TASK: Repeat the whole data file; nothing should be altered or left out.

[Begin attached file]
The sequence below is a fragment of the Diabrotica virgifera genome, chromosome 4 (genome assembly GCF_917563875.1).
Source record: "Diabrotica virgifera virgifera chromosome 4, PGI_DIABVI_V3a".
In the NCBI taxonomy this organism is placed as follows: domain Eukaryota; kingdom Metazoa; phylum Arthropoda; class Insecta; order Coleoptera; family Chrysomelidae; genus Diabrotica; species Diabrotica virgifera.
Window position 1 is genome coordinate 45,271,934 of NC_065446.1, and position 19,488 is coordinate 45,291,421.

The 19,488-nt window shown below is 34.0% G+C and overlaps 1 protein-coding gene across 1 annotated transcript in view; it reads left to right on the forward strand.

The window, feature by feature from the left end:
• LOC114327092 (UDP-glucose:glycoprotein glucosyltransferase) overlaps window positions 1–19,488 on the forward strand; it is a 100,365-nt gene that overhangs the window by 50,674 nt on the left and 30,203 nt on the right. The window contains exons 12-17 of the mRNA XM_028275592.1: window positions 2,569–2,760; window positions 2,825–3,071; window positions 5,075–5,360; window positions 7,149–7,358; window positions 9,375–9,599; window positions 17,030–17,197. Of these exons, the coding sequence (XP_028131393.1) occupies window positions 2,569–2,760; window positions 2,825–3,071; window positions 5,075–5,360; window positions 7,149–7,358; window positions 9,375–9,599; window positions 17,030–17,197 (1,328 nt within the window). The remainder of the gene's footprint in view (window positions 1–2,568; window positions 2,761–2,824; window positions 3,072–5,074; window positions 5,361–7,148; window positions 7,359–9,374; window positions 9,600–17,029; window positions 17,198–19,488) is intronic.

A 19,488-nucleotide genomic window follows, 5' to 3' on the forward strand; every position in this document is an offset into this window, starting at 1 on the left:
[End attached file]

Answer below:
The sequence below is a fragment of the Diabrotica virgifera genome, chromosome 4 (genome assembly GCF_917563875.1).
Source record: "Diabrotica virgifera virgifera chromosome 4, PGI_DIABVI_V3a".
In the NCBI taxonomy this organism is placed as follows: domain Eukaryota; kingdom Metazoa; phylum Arthropoda; class Insecta; order Coleoptera; family Chrysomelidae; genus Diabrotica; species Diabrotica virgifera.
Window position 1 is genome coordinate 45,271,934 of NC_065446.1, and position 19,488 is coordinate 45,291,421.

The 19,488-nt window shown below is 34.0% G+C and overlaps 1 protein-coding gene across 1 annotated transcript in view; it reads left to right on the forward strand.

The window, feature by feature from the left end:
• LOC114327092 (UDP-glucose:glycoprotein glucosyltransferase) overlaps window positions 1–19,488 on the forward strand; it is a 100,365-nt gene that overhangs the window by 50,674 nt on the left and 30,203 nt on the right. The window contains exons 12-17 of the mRNA XM_028275592.1: window positions 2,569–2,760; window positions 2,825–3,071; window positions 5,075–5,360; window positions 7,149–7,358; window positions 9,375–9,599; window positions 17,030–17,197. Of these exons, the coding sequence (XP_028131393.1) occupies window positions 2,569–2,760; window positions 2,825–3,071; window positions 5,075–5,360; window positions 7,149–7,358; window positions 9,375–9,599; window positions 17,030–17,197 (1,328 nt within the window). The remainder of the gene's footprint in view (window positions 1–2,568; window positions 2,761–2,824; window positions 3,072–5,074; window positions 5,361–7,148; window positions 7,359–9,374; window positions 9,600–17,029; window positions 17,198–19,488) is intronic.

A 19,488-nucleotide genomic window follows, 5' to 3' on the forward strand; every position in this document is an offset into this window, starting at 1 on the left: